Frans Steyn: Why Rassie wants Boks' stormy survivor

Frans Steyn. (Lee Warren, Gallo Images)
Frans Steyn. (Lee Warren, Gallo Images)

Cape Town - So ... Frans Steyn’s tempestuous, peculiarly drawn-out personal “Springbok saga” is perhaps yet to be book-ended on the righthand side.

Springbok head coach Rassie Erasmus would clearly not have summoned the veteran, French-based utility factor to next weekend’s “alignment and conditioning camp” if he didn’t feel the burly back-liner could add value to his Rugby Championship and, more importantly, RWC 2019 causes this season.

Unless there is a sudden need - perhaps through injury-enforced reasons, now the likeliest chance - for gnarly hooker Bismarck du Plessis as the Test season develops, Steyn now seems the lone potential survivor, a dozen years on, from Jake White’s victorious World Cup 2007 Bok squad.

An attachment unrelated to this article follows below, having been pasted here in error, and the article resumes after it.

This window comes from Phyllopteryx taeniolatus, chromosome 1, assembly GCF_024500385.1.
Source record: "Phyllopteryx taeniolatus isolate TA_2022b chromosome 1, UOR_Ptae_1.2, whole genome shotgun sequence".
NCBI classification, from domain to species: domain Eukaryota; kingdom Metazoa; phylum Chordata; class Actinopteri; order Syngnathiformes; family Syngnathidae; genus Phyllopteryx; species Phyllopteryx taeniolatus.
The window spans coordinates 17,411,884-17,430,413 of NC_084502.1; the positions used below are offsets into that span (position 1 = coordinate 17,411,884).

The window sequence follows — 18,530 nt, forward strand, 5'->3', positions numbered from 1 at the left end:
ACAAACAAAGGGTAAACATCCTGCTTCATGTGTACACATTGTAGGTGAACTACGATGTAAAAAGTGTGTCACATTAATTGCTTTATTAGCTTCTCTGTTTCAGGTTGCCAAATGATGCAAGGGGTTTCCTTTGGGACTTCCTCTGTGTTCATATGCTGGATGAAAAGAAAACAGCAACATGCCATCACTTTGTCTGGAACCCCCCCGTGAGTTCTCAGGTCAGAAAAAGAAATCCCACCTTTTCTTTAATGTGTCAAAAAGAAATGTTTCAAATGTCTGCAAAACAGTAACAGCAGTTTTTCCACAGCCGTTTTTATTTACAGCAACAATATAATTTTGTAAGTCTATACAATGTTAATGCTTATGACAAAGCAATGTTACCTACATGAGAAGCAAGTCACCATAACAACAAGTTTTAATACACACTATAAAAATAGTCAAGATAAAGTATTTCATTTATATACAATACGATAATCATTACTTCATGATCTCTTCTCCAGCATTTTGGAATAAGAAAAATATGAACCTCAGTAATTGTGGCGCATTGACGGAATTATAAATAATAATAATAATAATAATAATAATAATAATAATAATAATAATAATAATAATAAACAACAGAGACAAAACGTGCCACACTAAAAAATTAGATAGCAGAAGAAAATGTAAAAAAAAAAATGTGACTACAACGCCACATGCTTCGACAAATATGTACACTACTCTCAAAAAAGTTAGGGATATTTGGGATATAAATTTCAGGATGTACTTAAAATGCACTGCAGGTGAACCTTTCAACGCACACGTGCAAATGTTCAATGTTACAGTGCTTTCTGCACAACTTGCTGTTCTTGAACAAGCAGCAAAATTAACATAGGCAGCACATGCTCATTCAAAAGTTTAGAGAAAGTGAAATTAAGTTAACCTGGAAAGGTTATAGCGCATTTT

He was barely out of his teens when the Webb Ellis Cup was last lifted by South Africa, so purely on an age-related basis, calling up Steyn, now 32, for likely new green-and-gold involvement is hardly the wackiest development you’ll ever digest.

But it is fascinating all the same that a single-minded player who has so often effectively chosen the “count me out” route as far as Test activity is concerned - and had his share of dingdongs with SA Rugby - may be welcomed back into the 2019 fold.

Perhaps the wealthiest of current Bok players considering the lengthy duration (not far off 10 years) of his club tenure in lucrative European or Asian currency, Steyn, after all, has most recently earned a grand total of three Bok caps - and all as a substitute, in 2017 - over a period of seven years.

But here are five reasons Erasmus is, arguably, entitled to feel Steyn’s attributes remain irresistible: